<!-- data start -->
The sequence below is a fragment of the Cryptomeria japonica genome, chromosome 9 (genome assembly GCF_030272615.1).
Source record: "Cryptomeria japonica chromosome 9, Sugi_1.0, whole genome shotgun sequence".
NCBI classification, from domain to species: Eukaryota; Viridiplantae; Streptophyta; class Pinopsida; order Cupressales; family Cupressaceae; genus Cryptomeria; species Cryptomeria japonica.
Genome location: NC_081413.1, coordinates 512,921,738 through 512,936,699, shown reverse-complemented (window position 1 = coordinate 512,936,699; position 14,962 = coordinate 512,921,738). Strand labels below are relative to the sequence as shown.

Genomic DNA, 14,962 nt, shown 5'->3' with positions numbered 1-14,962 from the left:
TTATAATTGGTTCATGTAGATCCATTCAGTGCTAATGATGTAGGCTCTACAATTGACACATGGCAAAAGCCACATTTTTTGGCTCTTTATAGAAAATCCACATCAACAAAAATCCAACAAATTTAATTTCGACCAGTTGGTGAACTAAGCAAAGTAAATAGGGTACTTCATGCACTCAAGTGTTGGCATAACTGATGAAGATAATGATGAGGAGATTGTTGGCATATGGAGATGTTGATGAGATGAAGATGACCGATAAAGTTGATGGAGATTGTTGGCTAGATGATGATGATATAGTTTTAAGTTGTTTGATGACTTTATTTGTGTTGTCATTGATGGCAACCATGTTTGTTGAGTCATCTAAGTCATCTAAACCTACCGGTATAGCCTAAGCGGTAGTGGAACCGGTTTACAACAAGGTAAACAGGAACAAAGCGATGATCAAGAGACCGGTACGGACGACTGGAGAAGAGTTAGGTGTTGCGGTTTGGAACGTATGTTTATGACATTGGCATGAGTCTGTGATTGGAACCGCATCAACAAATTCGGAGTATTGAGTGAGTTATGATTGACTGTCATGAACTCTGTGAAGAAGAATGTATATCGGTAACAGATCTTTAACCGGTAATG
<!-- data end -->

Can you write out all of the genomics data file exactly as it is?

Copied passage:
The sequence below is a fragment of the Cryptomeria japonica genome, chromosome 9 (genome assembly GCF_030272615.1).
Source record: "Cryptomeria japonica chromosome 9, Sugi_1.0, whole genome shotgun sequence".
NCBI classification, from domain to species: Eukaryota; Viridiplantae; Streptophyta; class Pinopsida; order Cupressales; family Cupressaceae; genus Cryptomeria; species Cryptomeria japonica.
Genome location: NC_081413.1, coordinates 512,921,738 through 512,936,699, shown reverse-complemented (window position 1 = coordinate 512,936,699; position 14,962 = coordinate 512,921,738). Strand labels below are relative to the sequence as shown.

Genomic DNA, 14,962 nt, shown 5'->3' with positions numbered 1-14,962 from the left:
TTATAATTGGTTCATGTAGATCCATTCAGTGCTAATGATGTAGGCTCTACAATTGACACATGGCAAAAGCCACATTTTTTGGCTCTTTATAGAAAATCCACATCAACAAAAATCCAACAAATTTAATTTCGACCAGTTGGTGAACTAAGCAAAGTAAATAGGGTACTTCATGCACTCAAGTGTTGGCATAACTGATGAAGATAATGATGAGGAGATTGTTGGCATATGGAGATGTTGATGAGATGAAGATGACCGATAAAGTTGATGGAGATTGTTGGCTAGATGATGATGATATAGTTTTAAGTTGTTTGATGACTTTATTTGTGTTGTCATTGATGGCAACCATGTTTGTTGAGTCATCTAAGTCATCTAAACCTACCGGTATAGCCTAAGCGGTAGTGGAACCGGTTTACAACAAGGTAAACAGGAACAAAGCGATGATCAAGAGACCGGTACGGACGACTGGAGAAGAGTTAGGTGTTGCGGTTTGGAACGTATGTTTATGACATTGGCATGAGTCTGTGATTGGAACCGCATCAACAAATTCGGAGTATTGAGTGAGTTATGATTGACTGTCATGAACTCTGTGAAGAAGAATGTATATCGGTAACAGATCTTTAACCGGTAATG